This week's departure of Kelly Hoggan as head of security for the embattled Transportation Security Administration is a nice start to a management shake-up, but it won't probably bring much comfort to travelers stuck in long lines in the nation's airports. No, that would have at least required Mr. Hoggan to take off his shoes, empty his pockets and submit to a full body scan — but only after two hours of anxiously milling about in a crowd of strangers.
How bad might it be in TSA security checkpoints this summer? At O'Hare International, where backups have been particularly pronounced this month, hundreds of passengers have missed their flights. Airlines had to ask passengers to arrive as much as three hours in advance. Getting past security often took more time than the actual flight.
But O'Hare wasn't alone. It's a widespread problem in the U.S. as authorities have already promised more screeners and to pay crews overtime to help reduce the mess. But this is May. Memorial Day, the Fourth of July, Labor Day and Fridays in the summer generally are considered among the worst possible days of the year to book a commercial flight.
Worse, it's not clear that all those long lines are accomplishing very much. Tests have shown that weapons and explosives frequently go undetected by screeners. In one particularly damning investigation conducted last year, federal authorities were able to sneak such contraband past TSA security in 67 of 70 attempts — a failure rate that, incidentally, got the TSA's acting administrator reassigned at the time.
Given heightened concerns about the dangers of air travel in wake of the mysterious downing of the EgyptAir Flight 804 between Paris and Cairo last week, the timing could hardly be worse. It's bad enough that air travel and misery seem to go hand-in-hand just based on the crowds and the pay-extra-for-everything approach of airlines. Now it's testing human endurance while putting lives at risk — not usually a good formula for getting high marks in those customer satisfaction surveys.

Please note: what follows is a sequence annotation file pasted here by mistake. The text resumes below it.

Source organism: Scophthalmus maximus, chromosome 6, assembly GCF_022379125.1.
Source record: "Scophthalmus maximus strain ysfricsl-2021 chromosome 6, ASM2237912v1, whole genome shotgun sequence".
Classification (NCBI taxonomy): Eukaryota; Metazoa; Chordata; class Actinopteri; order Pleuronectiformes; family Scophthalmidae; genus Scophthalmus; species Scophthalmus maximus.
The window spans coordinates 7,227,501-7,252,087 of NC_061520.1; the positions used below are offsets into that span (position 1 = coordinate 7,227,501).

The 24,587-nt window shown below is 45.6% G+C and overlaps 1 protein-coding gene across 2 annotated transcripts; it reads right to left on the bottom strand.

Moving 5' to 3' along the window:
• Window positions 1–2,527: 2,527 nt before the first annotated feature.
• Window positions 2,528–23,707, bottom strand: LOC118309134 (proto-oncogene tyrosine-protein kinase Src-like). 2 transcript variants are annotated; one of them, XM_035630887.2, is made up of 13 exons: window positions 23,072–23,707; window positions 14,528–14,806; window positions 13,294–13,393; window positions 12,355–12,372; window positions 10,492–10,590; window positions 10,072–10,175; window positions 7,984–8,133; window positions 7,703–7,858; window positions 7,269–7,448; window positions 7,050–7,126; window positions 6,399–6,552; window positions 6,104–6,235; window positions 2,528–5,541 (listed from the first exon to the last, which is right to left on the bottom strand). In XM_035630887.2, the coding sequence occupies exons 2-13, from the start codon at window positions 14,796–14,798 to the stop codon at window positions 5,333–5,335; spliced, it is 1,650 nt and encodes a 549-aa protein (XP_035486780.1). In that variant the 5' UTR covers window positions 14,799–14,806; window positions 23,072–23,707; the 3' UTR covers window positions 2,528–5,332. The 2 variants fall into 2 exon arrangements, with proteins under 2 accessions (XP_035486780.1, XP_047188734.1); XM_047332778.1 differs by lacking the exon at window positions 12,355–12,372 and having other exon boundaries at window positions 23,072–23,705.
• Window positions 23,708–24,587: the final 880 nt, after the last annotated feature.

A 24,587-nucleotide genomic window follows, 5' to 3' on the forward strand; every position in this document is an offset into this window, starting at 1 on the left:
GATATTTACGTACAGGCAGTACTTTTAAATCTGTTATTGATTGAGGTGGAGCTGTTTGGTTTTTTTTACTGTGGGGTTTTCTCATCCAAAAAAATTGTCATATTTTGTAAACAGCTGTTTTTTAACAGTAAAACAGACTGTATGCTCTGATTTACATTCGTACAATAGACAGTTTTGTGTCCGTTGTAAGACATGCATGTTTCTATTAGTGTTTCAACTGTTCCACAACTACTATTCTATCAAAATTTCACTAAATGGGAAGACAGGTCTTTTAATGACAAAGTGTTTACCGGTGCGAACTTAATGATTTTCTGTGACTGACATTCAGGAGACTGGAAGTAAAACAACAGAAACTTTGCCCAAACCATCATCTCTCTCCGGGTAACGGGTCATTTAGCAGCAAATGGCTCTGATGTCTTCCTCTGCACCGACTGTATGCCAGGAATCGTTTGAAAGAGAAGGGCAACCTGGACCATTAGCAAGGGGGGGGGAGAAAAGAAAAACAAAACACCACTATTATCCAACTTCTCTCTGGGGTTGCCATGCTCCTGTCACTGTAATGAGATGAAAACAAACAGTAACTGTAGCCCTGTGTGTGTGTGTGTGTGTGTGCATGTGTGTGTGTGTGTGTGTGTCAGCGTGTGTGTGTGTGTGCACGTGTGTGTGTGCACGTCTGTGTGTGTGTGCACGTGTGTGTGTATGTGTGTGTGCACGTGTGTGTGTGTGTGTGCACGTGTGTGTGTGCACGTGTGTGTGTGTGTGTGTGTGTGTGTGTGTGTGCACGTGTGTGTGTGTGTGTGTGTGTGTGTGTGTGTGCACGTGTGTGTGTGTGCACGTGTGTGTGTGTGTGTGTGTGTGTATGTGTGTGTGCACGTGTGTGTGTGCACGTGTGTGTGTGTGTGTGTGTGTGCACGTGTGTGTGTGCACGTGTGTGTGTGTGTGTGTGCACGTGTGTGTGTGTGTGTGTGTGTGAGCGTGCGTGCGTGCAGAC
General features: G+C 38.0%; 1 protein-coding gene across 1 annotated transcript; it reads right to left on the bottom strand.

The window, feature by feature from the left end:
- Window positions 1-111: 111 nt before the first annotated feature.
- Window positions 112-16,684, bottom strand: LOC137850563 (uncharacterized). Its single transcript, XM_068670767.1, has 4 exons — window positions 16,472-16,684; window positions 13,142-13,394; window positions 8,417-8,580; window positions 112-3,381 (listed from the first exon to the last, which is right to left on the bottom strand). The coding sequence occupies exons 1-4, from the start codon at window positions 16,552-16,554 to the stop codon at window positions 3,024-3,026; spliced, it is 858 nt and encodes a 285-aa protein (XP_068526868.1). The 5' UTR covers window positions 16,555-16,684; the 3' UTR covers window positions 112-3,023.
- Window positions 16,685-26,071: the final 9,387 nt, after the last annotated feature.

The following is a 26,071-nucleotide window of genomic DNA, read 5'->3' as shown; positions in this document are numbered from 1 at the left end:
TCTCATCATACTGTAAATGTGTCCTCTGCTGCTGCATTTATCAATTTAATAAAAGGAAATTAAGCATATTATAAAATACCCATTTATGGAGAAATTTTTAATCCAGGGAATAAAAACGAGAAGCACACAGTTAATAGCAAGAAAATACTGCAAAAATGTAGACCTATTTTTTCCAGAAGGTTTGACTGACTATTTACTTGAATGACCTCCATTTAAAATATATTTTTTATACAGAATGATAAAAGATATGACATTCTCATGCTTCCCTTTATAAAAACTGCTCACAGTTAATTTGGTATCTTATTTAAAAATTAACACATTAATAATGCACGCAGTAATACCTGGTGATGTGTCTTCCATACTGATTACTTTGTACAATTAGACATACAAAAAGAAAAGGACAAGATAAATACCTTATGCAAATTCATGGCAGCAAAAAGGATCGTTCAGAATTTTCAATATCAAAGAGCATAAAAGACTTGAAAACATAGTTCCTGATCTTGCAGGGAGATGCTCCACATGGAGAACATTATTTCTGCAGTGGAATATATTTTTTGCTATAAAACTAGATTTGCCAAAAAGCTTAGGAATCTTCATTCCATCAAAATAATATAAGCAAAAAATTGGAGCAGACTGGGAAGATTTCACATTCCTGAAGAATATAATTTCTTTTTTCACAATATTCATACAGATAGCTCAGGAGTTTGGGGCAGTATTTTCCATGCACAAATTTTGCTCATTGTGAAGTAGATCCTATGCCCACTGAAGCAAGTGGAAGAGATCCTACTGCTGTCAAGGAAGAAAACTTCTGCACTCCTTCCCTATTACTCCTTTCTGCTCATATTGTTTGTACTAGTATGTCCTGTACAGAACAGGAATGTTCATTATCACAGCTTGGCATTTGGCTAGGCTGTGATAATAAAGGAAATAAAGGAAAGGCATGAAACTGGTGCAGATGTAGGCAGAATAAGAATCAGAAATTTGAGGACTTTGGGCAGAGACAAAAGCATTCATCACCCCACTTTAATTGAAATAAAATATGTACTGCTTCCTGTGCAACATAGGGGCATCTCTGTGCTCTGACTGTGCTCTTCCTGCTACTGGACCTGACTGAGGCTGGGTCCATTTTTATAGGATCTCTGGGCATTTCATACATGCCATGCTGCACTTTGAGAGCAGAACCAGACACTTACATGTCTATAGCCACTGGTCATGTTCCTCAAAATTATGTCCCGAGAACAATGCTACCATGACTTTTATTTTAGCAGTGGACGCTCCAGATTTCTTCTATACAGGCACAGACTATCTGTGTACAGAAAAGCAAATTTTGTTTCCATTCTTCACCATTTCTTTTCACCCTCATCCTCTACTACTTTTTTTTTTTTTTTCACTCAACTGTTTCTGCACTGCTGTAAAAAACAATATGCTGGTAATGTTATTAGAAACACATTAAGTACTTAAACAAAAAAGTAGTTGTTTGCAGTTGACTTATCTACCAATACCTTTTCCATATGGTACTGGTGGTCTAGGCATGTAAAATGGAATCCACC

Republicans in Congress have responded as they usually do whenever government comes up short — why not privatize? Rep. Darrell Issa claims private security screeners can do a much better job than those employed by government at a lower cost. But based on the experience of the 22 airports that have privatized under the TSA Partnership Program (most of them much smaller than O'Hare), both the cost benefit and the quality of the product are in dispute.
Some jobs government agencies do quite well, and some private contractors do well — or badly. The waste generated by Pentagon contracts (perhaps the ultimate example of costly privatization) could feed and house a small country. Yet agencies like the Federal Deposit Insurance Corporation or the National Transportation Safety Board chug right along doing good, if unheralded, work insuring bank accounts and investigating traffic accidents.
Here's one of the central issues — whether a contractor is hired or not, the core mission of keeping passengers safe still falls on the civil servants of the TSA. So if they aren't managing their own employees, TSA is managing contractors. And who is managing the TSA? That's the responsibility not only of the executive branch but of Congress exercising its oversight function.
TSA head Peter Neffenger has been summoned to Capitol Hill twice in recent weeks, including today when he pledged to throw more staff at the problem in Chicago. But his appearances have mainly served as an occasion for members of Congress to toss out a few cable news-worthy one-liners rather than to seek real solutions. At successful companies like UPS, managers are dispatched into the field when things get busy. Perhaps a little scanner time at TSA is just what members of Congress and senior advisers at the White House need to get some actual work done.